Most of my friends are about my age, of course, and seem to be dying at an alarming rate. And those that are still alive all have plenty of death-and-dying stories to share and I'm no exception: My 64-year-old cousin just passed unexpectedly, my mother has been dead for three years and my father-in-law, too, and one of my brothers-in-law was killed in a motorcycle accident, and my mother-in-law is terminally ill and my 95-year-old father has lost his mind to dementia and seems to be existing in a perpetual nightmare. The two guys across the street, who were my age, died last year and so did two high school friends. Oh, I could go on and on. And now that all this is happening, I realize that I have reached the phase in life where I'm supposed to begin deal with the End Game. Until recently death had been kept at a distance by relative youth and a busy schedule. Now when I look over my shoulder, I see all those pesky shadows.

The purpose of this blog is to keep a log of my life to hand down to you, my descendants who may have an interest in my share of where they came from and may be reading this. And if we are to be completely authentic about it all, it now means I should keep a log of the last years of my life. Thus far I'm healthy enough and have the genetics to go on living for another 25 years or more. All I need is luck. Still, we need to be prepared.

 So I shall begin herein to cite snippets of wisdom regarding our universal struggle to come to terms with the universal fate. I'll start with Mark Twain who is supposed to have said, "I'm not afraid of dying. I was dead for millions of years before I was born and it did not inconvenience me one bit."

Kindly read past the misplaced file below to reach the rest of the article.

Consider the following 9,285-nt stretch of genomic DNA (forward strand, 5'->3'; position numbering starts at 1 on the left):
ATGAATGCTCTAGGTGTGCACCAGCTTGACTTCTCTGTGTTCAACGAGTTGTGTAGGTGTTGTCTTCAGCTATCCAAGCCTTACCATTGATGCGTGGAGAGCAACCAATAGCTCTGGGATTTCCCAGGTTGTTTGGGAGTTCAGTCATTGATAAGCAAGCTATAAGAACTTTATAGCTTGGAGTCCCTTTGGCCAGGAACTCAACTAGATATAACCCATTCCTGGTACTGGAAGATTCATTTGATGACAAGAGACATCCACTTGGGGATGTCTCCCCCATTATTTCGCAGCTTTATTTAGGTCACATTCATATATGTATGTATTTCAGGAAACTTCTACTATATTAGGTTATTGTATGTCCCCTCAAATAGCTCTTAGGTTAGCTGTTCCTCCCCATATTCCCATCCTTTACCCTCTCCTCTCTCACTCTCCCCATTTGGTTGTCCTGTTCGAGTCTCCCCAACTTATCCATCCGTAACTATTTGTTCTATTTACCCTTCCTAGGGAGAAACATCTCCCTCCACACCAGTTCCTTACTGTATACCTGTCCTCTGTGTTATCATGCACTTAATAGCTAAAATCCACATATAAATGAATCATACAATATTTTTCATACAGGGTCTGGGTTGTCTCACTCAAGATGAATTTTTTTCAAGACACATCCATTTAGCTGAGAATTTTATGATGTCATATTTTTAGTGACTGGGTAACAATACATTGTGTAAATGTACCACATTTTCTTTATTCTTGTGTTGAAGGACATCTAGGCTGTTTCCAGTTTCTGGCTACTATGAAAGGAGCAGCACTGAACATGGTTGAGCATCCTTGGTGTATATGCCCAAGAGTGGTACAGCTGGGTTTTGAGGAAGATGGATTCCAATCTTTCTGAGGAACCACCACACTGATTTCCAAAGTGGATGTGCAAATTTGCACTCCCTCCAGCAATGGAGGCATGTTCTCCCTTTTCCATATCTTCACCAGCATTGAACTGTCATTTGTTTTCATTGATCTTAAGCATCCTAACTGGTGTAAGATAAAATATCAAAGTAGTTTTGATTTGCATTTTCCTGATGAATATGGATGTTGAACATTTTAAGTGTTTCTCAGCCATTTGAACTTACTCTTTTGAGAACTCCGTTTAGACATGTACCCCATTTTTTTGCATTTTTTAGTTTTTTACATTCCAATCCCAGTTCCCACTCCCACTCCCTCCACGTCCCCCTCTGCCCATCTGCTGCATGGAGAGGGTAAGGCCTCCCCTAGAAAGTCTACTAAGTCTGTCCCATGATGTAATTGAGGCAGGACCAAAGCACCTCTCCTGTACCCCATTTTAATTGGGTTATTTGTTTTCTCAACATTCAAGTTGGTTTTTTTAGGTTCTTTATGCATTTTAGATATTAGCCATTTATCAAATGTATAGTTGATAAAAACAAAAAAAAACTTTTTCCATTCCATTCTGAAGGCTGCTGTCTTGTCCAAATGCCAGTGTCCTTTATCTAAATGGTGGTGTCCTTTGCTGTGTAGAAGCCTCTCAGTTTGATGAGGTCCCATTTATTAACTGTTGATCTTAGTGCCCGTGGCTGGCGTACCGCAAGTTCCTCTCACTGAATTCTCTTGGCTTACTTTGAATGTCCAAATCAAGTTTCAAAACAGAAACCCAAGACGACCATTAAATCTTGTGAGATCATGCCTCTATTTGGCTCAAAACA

It's like all the lives that may be formed from that nascent solar system pictured above: they are not the least bit perturbed at still being dead.

So I suppose there is humor in death. In fact, I'm counting on it. Watch this space.





Friday, August 8, 2014

The 100th Anniversary of the Beginning of World War I and a Memorable Bicycle Journey through the Killing Fields.

 The Bones of War: Skeletons of soldiers killed in the Battle of Verdun lie visible an impressive ossuary that sits atop the battlefield.


 Some thirty years ago, or so, I had a summer on my hands. My wife and I were living in Europe--had recently moved there from Iceland, in fact--and I was thirsty for some sort of small adventure. A bicycle trip across Europe from Germany to Paris seemed just the thing and so I bought a nice new Peugeot machine and set off by myself to experience the Continent first hand. What I hadn't counted on were my encounters with the ghosts of war. You can read more about this in my essay about my trip in The Prague Revue: http://praguerevue.com/ViewArticle?articleId=6169

When it comes to war, one can take the high road of cynicism (humanity deserves the horrors brought on by its animal instincts) or the lower, more realistic road (in this case the road I traveled on my bicycle that summer) which lead me though the settings of bloody old battles that are now green pastures, farms and forests and peaceful farming villages. This lower road suggests that we humans are infinitely complex animals that seem to be making very, very slow progress towards some sort of improved version of ourselves.




Death in the trenches: The Battlefield at Verdun